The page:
Legally, there are not breaking the law so this is a tough situation. Unless there is statutory rape, coercion, or blatant deceit going on technically they are doing nothing wrong. So it is necessary for the psychologist to go above and beyond in this situation to figure out what is really going on.

Rebeccca said...

I think it may also be useful in this situation to try to sit down with the student and ask them why they want to get attention in this manner.

Every action has its reason and if the pact is being done soley for attention then the students need to be presented with alternate ways to get the attention they seek.

That would be a very differnt FBA to write up.

Mark said...

That is a good point the underlying reasons behind the pact can shed light on their motives. Attention-seeking and risky behaviors, whether cutting or this pact need to be addressed with interventions and if this is public knowledge there is no hesitation to contact the parents.

Anel said...

To answer Mark's original question, I would definitely follow the same protocol as with suicide, because this pact shows there is a plan in place. And I do agree that everyone (teachers, parents, administrators, etc) need to be brought in on this one, so that important signs are not being missed. A change in behavior in school often correlates with a change in behavior at home.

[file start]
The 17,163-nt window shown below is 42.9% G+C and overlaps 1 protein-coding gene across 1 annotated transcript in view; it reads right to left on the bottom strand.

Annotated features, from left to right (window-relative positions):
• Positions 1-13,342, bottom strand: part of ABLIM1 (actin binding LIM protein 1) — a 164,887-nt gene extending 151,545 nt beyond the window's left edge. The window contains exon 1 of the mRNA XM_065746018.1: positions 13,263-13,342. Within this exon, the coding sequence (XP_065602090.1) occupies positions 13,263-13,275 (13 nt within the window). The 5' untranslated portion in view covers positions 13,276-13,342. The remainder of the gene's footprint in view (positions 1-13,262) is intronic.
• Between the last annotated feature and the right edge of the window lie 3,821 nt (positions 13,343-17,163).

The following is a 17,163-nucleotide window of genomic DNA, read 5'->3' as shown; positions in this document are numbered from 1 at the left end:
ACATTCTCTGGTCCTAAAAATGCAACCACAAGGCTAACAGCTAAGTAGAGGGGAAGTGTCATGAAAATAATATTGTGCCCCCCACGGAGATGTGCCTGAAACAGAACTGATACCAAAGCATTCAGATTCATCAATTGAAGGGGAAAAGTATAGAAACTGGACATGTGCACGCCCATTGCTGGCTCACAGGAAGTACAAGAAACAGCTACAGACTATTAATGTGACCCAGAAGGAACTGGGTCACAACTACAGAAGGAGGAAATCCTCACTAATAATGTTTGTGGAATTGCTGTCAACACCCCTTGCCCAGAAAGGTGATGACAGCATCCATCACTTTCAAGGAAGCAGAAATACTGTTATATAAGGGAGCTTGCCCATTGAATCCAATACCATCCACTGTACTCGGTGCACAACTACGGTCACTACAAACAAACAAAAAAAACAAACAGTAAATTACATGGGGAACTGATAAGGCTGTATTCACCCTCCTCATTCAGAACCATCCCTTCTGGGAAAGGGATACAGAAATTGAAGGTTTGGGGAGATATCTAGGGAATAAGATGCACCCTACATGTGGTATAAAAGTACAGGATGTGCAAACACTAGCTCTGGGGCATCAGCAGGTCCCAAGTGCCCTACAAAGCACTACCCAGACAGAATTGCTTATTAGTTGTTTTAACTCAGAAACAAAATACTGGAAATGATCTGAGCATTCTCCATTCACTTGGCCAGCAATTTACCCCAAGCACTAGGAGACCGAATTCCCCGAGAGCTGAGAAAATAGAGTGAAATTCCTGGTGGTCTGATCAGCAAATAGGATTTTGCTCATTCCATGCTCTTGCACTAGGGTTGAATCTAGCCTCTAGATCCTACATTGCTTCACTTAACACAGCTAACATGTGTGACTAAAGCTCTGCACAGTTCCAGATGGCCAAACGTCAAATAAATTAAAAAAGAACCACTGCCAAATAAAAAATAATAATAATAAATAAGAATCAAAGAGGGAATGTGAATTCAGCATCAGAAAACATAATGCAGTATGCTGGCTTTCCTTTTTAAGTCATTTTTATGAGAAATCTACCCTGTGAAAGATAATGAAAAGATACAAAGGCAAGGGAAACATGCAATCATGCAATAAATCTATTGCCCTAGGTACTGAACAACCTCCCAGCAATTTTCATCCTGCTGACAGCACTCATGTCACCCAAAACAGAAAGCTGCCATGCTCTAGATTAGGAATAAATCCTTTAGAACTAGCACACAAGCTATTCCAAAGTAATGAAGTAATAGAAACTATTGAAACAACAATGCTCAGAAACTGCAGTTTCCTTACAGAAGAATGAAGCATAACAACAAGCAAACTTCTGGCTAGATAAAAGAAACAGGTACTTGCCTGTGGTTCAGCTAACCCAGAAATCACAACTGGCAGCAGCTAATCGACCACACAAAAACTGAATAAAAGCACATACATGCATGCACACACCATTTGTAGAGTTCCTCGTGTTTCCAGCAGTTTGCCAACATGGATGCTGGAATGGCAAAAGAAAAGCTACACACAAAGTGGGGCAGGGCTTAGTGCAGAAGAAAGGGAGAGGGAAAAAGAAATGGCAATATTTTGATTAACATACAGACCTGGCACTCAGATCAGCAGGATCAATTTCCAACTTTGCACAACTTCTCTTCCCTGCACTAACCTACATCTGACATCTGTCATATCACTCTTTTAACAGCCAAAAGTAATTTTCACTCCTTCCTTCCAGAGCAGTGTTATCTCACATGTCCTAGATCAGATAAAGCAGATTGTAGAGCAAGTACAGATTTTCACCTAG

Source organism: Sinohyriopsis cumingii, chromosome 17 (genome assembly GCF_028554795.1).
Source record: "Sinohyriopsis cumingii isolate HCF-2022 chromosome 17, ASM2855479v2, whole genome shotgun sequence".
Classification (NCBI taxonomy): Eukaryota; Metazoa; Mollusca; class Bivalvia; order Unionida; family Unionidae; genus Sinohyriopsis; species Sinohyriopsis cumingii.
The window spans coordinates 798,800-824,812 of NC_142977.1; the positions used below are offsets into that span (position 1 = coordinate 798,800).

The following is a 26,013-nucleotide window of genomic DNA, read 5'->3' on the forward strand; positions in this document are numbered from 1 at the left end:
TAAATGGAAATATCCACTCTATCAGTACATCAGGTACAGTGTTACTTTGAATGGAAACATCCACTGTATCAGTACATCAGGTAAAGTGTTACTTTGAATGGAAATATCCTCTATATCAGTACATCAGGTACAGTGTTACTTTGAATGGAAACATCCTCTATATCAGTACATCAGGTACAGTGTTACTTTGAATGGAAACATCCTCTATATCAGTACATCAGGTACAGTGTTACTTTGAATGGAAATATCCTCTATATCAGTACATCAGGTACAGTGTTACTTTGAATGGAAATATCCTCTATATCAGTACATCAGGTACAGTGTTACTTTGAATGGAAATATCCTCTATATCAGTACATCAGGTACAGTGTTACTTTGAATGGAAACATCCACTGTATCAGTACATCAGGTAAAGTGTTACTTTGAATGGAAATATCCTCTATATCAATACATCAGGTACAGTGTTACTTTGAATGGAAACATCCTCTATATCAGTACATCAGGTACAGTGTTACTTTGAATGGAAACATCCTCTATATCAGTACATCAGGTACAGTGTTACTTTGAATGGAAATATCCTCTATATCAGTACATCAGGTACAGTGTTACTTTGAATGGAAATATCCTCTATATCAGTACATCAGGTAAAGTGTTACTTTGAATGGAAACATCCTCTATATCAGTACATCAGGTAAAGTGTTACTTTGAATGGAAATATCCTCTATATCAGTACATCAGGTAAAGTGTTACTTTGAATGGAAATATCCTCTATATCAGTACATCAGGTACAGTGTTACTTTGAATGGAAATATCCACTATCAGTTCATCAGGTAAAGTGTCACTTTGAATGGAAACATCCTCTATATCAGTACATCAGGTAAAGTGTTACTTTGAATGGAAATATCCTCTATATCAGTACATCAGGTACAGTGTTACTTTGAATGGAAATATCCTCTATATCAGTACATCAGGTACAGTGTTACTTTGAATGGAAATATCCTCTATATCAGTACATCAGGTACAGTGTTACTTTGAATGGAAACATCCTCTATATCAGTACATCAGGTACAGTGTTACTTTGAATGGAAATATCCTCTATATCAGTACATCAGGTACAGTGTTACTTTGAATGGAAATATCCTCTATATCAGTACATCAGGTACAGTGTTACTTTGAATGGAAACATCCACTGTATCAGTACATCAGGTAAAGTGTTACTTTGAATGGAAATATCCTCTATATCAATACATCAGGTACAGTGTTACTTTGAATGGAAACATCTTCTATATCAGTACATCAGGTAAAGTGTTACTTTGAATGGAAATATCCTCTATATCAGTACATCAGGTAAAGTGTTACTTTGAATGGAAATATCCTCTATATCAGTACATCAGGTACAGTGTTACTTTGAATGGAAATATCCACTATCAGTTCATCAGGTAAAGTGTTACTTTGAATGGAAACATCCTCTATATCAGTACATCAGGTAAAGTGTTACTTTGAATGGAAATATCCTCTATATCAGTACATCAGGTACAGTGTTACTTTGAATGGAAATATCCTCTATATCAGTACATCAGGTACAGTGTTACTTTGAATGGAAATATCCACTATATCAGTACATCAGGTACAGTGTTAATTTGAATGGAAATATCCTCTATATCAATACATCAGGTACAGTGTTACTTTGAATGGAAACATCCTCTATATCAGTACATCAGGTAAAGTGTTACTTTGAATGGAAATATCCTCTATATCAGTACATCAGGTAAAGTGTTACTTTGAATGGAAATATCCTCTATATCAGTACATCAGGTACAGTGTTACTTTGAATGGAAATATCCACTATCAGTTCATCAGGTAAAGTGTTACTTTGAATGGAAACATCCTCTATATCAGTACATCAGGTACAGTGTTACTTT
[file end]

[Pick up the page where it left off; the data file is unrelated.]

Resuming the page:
Ana said...

I agree with everyone in that everyone involved should be notified. I agree with Amanda in that these teenagers need an immediate intervention and be notified about the life long ramifications this entails! This is a very tricky situation because it involves many people and also serious health risks (STD's). Like Anel, I would probably follow a protocol similar to that of dealing with suicide.

Danielle Muhammad said...

Rebecca I agree with you. I would first try to educate the girls because ultimately it is their decision. We can notify parents for days, but the decision will be made by the two people who engage in unprotected sex.
I would also contact the media and ask that they come in and warn these children that they will not come out and support the story. Hopefully this will deter them since no publicity will take place. I would ask that the media give the girls an opportunity to do the opposite. Meaning that they receive publicity for abstaining from sex!
Realistically, with shows such as MTV's 16 and pregnant what are we supposed to do? I recently watched an episode for the first time and it was terrible.

Mark said...